COLDSPRING - Following an audit of the town of Coldspring by the office of the state comptroller, several inconsistencies were found surrounding town clerk operations.
The audit examined the reports of Lori Stacey, former Coldspring town clerk, for the period of Jan. 1, 2010, through March 26, 2013.
According to the comptroller's report, the inconsistencies occurred because, "The clerk did not issue press-numbered duplicate receipts for cash collected, accurately record all transactions, timely remit moneys due to the supervisor and other entities, such as the county, nor deposit cash receipts intact or timely. In addition, the clerk inappropriately intermingled her personal financial activity with the town's business. The board also did not provide adequate oversight of the clerk or document its annual audit of the clerk's records and related results in the minutes of its proceedings."
Subsequent to the completion of the comptroller's fieldwork, Stacey resigned her position on May 1, 2013.
The state comptroller submitted a list of nine recommendations to the town of Coldspring, and Cathie VanSickle, town of Coldspring supervisor, said the town is in agreement of the comptroller's preliminary draft findings.
In the comptroller's report, multiple actions which are incongruous with good business practices are enumerated. According to the report, the following poor business practices were found:
The clerk did not issue duplicate receipts for transactions where no other evidence of receipt was available.
The clerk did not maintain an adequate cash receipts journal to document individual collections, and additionally did not always record payee names in the accounting records and did not record the dates that transactions occurred, only the month during which the transaction took place.
The clerk did not make deposits in a timely fashion. Town law requires that clerk monies collected be deposited within three business days after the total exceeds $250. Additionally, good business practices dictate that all receipts, if the total does not exceed $250, be deposited on a weekly basis to reduce the risk of loss. The comptroller found that, of the 44 deposits including 207 checks during the audit period, 179 of which, totaling $11,196.70, were deposited, on average, 33 days late. As a result of the deposits not being made timely, the clerk's bank account was charged non-sufficient funds fees and overdraft fees 14 times from 2010 through 2012, totaling $365. The clerk stated that she covered the non-sufficient funds and overdraft fees in cash from personal funds.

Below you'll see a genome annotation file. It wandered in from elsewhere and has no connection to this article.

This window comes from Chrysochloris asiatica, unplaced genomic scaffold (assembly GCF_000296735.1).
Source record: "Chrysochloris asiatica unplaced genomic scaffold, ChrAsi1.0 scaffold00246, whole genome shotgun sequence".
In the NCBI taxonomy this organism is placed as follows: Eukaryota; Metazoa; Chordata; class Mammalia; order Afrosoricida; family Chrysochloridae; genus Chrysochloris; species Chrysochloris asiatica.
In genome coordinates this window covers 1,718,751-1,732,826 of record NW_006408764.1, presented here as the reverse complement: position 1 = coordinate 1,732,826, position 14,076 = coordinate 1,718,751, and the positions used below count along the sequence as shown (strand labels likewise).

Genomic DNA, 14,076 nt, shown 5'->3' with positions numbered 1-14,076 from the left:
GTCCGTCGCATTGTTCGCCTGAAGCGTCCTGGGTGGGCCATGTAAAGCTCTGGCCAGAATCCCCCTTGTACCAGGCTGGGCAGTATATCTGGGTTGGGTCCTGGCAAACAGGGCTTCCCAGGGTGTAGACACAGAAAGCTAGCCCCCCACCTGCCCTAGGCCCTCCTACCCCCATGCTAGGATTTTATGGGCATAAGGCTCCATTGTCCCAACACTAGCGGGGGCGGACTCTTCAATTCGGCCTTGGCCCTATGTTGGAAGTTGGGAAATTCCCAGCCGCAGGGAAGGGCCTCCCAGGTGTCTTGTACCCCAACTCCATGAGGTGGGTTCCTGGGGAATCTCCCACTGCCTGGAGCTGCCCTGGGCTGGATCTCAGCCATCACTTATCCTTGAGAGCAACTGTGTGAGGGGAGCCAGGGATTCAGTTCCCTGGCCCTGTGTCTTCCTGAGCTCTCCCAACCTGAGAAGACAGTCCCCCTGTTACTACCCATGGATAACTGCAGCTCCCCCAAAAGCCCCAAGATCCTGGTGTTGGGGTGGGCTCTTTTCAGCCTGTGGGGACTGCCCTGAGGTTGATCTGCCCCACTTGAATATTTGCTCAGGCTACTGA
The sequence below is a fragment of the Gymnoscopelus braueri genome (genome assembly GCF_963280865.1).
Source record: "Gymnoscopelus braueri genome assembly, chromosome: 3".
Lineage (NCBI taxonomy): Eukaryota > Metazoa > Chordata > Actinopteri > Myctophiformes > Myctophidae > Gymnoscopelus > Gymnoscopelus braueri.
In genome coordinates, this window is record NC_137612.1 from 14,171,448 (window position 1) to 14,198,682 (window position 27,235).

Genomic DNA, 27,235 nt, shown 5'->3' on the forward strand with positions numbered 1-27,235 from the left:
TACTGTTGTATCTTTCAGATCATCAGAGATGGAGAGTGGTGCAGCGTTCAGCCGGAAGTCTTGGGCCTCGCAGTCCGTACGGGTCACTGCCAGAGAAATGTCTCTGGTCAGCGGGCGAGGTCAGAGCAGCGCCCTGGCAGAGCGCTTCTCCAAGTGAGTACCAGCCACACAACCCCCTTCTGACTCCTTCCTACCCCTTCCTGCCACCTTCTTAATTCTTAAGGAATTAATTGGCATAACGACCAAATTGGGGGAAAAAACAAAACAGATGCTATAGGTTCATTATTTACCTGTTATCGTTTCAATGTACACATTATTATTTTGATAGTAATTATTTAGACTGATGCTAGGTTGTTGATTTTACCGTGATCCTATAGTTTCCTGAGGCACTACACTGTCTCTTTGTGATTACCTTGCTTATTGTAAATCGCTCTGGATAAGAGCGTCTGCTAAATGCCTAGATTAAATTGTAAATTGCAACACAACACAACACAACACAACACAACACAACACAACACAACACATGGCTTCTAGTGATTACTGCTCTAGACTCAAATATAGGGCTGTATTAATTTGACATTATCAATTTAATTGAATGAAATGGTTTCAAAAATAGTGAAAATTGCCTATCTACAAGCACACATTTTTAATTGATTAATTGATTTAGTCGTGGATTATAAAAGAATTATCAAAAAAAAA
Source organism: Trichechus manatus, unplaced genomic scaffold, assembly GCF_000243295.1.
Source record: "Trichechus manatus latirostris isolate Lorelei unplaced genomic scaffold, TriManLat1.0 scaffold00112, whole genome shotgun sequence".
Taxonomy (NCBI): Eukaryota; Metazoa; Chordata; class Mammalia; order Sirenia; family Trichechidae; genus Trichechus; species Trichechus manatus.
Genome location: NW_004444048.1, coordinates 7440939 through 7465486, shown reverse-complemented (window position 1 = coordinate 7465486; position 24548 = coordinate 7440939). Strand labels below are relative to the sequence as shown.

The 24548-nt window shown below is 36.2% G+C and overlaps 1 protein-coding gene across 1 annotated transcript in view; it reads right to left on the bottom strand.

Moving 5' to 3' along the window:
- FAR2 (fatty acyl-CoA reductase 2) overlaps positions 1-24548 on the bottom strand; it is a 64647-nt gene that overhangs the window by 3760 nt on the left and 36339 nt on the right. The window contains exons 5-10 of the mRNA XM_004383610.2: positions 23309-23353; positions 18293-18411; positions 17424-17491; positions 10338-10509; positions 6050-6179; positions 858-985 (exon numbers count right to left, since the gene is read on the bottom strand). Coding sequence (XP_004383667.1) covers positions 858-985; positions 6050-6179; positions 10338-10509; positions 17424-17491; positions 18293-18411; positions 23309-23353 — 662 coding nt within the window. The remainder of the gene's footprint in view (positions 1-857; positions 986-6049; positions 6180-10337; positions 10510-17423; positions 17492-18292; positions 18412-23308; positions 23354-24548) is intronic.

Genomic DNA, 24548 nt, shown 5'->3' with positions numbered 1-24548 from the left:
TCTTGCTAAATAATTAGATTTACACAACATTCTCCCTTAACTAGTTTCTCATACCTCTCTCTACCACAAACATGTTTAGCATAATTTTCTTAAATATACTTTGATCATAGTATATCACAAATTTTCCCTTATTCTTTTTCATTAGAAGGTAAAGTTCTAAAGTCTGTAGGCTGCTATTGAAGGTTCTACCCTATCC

The comptroller performed a cash count and accountability analysis as of March 26, 2013, using available receipt records, bank compositions, and bank statements, and found a shortage in the clerk's account totalling $1,400.16. Also, within the deposit compositions, the comptroller found 43 checks that were deposited into the clerk's account for town transactions between 2010 and 2013 that were not recorded in the clerk's records or remitted to the supervisor or other appropriate agencies, totaling $1,050.50.
The clerk's records for marriage licenses were incomplete; the most recent licenses that the clerk had on hand were from 2010, and there were license numbers missing from the sequence.
On 17 occasions during the auditing period, the clerk deposited personal checks totaling $3,165.08, substituting them for cash collections. Additionally, four checks totaling $955.52, apparently intended for payment to the Steamburg Cemetery Association, were deposited in the clerk's bank account. The clerk stated that she found $955.52 in cash in her safe at home and this cash was from Cemetery Association activity. She stated that the checks deposited in the clerk account from the Cemetery Association were deposited by mistake and she deposited the cash into her Cemetery Association account.
The clerk combined her personal business with the town's business, which creates a substantial risk that the clerk could receive cash and not properly record and report it, and this activity may go undetected by town officials. Due to this poor practice, town officials cannot track all cash receipt transactions and the risk of fraud is significant.
While the clerk prepared and submitted monthly reports in a timely manner, she did not always record everything from her records on these reports. She also did not remit all monies received by her to the supervisor or other appropriate agencies, such as the Department of Agriculture and Markets for dog licenses, the Department of Health for marriage licenses, and the County Department of Public Works for dump tickets.
The town of Coldspring has since implemented a corrective audit plan, and has filled the opening left by Stacey's departure with Marilyn Bowley.
VanSickle did not return The Post-Journal's calls.
To view the state comptroller's report in full, visit osc.state.ny.us/localgov/audits/town s/2013/coldspring.htm.